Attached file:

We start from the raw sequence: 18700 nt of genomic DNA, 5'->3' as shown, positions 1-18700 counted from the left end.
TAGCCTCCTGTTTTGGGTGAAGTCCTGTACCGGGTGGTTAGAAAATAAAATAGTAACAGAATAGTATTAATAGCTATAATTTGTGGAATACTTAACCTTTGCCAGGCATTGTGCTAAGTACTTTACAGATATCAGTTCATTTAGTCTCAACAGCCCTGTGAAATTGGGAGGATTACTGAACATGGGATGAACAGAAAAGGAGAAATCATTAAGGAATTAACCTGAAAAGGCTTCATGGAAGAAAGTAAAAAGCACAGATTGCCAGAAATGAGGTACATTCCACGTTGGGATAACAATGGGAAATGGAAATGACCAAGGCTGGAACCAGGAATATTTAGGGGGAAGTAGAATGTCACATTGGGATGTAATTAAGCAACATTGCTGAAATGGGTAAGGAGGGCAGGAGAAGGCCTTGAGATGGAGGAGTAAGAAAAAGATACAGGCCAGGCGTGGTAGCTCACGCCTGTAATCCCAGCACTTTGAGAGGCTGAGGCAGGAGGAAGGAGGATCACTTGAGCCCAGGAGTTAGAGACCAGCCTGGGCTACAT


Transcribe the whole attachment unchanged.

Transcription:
We start from the raw sequence: 18700 nt of genomic DNA, 5'->3' as shown, positions 1-18700 counted from the left end.
TAGCCTCCTGTTTTGGGTGAAGTCCTGTACCGGGTGGTTAGAAAATAAAATAGTAACAGAATAGTATTAATAGCTATAATTTGTGGAATACTTAACCTTTGCCAGGCATTGTGCTAAGTACTTTACAGATATCAGTTCATTTAGTCTCAACAGCCCTGTGAAATTGGGAGGATTACTGAACATGGGATGAACAGAAAAGGAGAAATCATTAAGGAATTAACCTGAAAAGGCTTCATGGAAGAAAGTAAAAAGCACAGATTGCCAGAAATGAGGTACATTCCACGTTGGGATAACAATGGGAAATGGAAATGACCAAGGCTGGAACCAGGAATATTTAGGGGGAAGTAGAATGTCACATTGGGATGTAATTAAGCAACATTGCTGAAATGGGTAAGGAGGGCAGGAGAAGGCCTTGAGATGGAGGAGTAAGAAAAAGATACAGGCCAGGCGTGGTAGCTCACGCCTGTAATCCCAGCACTTTGAGAGGCTGAGGCAGGAGGAAGGAGGATCACTTGAGCCCAGGAGTTAGAGACCAGCCTGGGCTACAT